Spanish mobile operators last night cut off an estimated three to four million pre-pay mobile phones whose owners had not followed government instructions to register their devices.
The mandatory scheme - in which all pre-pay mobiles have to be assigned to an ID document - was a reaction to the terrorist attacks of 11 March 2004, where the perpetrators used such phones to activate bombs on several trains in Madrid, killing 191.
As of this morning, anyone who didn't toe the line will, when they try to make a call, be met with a recorded message telling them their number's up. Incoming calls are blocked too, although the phones will still be able to access the 112 emergency number.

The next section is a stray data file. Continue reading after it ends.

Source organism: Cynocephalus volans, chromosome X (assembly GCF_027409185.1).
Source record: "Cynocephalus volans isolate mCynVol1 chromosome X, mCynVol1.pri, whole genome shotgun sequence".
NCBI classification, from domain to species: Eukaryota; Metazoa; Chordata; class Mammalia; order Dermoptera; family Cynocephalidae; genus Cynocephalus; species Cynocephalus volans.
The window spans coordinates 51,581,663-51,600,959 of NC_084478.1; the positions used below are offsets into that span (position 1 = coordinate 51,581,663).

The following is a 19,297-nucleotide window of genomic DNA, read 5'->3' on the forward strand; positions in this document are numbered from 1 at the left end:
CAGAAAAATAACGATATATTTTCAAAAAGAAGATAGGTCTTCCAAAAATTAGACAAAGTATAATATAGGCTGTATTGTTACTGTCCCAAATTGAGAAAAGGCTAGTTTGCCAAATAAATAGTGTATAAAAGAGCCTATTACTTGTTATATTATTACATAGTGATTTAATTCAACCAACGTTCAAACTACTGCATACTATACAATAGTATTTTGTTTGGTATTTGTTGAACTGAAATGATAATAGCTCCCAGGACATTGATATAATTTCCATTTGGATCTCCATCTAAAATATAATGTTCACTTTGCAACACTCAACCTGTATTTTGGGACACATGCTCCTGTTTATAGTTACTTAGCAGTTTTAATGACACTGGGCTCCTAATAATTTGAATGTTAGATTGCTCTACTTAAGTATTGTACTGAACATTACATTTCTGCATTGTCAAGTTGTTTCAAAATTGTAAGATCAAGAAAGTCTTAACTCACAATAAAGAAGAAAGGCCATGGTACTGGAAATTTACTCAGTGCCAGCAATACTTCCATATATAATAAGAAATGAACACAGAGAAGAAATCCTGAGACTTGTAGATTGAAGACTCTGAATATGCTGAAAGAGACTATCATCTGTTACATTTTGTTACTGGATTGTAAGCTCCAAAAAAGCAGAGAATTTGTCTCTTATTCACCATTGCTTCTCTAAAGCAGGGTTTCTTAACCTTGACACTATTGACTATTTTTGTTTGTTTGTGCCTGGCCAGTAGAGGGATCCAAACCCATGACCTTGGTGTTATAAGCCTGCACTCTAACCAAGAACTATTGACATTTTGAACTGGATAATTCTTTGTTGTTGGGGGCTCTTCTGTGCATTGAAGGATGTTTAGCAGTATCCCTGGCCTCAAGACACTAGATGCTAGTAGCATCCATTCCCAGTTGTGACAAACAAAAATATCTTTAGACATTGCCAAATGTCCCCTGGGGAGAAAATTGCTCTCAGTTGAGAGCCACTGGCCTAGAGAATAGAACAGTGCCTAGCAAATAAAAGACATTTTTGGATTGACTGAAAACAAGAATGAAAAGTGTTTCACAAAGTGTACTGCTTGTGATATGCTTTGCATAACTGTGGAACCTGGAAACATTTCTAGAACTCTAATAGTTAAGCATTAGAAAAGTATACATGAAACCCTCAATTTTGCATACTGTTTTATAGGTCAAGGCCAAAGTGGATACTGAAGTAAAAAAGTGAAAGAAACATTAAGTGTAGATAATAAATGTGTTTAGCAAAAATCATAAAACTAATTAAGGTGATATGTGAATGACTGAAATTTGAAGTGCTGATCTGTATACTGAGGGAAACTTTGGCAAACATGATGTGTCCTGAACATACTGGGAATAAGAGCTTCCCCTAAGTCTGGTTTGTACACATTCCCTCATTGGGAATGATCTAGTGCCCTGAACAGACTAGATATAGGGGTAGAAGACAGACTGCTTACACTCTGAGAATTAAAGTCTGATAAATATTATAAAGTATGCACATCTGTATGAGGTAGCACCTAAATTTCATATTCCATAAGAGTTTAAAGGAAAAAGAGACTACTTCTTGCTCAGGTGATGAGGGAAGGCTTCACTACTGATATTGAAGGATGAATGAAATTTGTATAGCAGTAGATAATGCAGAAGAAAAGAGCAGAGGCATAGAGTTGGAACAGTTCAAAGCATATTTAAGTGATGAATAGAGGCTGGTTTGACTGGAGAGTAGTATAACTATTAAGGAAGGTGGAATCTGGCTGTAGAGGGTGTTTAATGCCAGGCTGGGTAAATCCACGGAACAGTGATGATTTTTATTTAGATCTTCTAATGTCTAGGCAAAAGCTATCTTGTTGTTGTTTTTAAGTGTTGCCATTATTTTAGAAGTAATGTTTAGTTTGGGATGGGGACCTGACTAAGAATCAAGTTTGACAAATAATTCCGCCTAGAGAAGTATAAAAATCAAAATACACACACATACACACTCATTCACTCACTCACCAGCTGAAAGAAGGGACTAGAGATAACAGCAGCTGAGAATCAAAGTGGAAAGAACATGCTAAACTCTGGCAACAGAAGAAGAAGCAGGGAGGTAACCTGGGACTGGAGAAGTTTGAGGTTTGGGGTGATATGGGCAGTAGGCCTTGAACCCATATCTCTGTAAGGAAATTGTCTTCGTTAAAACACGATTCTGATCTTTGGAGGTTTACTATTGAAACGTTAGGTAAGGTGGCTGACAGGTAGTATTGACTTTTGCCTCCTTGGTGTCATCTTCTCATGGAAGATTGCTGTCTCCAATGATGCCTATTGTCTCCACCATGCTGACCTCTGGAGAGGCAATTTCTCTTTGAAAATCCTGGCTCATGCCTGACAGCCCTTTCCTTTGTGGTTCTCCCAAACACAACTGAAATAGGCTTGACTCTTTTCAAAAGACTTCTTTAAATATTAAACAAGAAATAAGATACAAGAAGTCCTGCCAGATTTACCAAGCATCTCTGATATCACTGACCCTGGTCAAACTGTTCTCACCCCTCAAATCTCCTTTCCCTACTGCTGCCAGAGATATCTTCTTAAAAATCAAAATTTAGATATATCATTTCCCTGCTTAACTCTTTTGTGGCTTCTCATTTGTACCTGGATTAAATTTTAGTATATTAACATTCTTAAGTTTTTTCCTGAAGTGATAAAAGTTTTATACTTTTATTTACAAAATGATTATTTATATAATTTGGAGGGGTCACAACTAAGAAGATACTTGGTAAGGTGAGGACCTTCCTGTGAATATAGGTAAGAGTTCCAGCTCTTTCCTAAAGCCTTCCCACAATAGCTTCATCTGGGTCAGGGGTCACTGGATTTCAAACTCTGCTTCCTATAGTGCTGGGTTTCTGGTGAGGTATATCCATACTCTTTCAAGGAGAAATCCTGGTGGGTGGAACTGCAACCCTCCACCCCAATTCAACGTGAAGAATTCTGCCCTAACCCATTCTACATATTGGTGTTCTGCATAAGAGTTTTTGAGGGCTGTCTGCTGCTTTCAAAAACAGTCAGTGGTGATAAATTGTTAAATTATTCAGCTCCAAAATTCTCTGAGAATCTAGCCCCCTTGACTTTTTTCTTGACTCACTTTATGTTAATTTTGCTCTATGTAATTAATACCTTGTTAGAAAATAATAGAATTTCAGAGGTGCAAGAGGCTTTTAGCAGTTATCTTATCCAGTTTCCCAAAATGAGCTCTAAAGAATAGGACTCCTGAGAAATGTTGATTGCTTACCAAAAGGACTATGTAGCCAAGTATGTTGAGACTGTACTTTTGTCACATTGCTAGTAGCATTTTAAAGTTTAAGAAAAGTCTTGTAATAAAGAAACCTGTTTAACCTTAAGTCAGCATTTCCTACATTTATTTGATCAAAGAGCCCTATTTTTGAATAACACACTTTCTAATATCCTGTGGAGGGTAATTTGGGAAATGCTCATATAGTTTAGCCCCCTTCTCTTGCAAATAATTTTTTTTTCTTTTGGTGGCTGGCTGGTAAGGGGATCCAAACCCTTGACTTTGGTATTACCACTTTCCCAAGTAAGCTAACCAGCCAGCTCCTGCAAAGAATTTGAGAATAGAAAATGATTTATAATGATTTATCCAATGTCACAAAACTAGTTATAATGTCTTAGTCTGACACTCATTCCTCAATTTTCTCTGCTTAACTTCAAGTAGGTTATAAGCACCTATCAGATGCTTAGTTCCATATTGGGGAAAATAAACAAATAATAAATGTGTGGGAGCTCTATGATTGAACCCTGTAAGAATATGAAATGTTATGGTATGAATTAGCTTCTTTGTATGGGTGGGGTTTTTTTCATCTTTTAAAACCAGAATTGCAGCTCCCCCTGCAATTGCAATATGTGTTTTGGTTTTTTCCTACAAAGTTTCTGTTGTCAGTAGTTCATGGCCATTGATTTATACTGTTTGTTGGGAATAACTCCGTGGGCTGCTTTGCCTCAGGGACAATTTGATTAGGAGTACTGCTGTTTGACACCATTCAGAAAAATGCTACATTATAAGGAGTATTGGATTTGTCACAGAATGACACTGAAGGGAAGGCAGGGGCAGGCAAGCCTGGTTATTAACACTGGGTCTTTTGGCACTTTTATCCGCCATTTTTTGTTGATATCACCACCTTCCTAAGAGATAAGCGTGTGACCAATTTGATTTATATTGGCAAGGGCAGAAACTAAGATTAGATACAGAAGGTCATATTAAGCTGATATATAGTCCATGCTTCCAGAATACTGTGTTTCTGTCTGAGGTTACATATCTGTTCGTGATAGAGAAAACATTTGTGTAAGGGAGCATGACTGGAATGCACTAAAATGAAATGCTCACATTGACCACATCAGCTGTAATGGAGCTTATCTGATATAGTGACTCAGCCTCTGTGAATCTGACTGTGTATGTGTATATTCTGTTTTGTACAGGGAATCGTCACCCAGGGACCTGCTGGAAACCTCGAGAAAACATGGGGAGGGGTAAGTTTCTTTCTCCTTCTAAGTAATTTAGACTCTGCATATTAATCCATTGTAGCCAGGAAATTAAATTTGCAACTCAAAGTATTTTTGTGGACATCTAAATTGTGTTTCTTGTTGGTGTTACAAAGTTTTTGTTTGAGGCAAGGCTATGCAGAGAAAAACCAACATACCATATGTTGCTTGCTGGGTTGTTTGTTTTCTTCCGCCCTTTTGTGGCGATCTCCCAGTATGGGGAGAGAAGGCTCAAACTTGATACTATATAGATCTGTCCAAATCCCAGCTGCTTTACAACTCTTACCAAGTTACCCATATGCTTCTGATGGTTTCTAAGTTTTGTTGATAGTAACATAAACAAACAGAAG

Given the scale of the non-compliance, the government has agreed with Telefónica, Vodafone and Orange to give punters another six months to cough their details. The operators will reconnect the phone and reimburse any lost credit when owners do the right thing.
According to El País, the pre-pay total on all the disconnected phones could be around €25m. Those who don't take the second chance to register their phone within six months, either by contacting their operator direct or in a mobile phone retail outlet, will definitively lose both the number and any outstanding credit. ®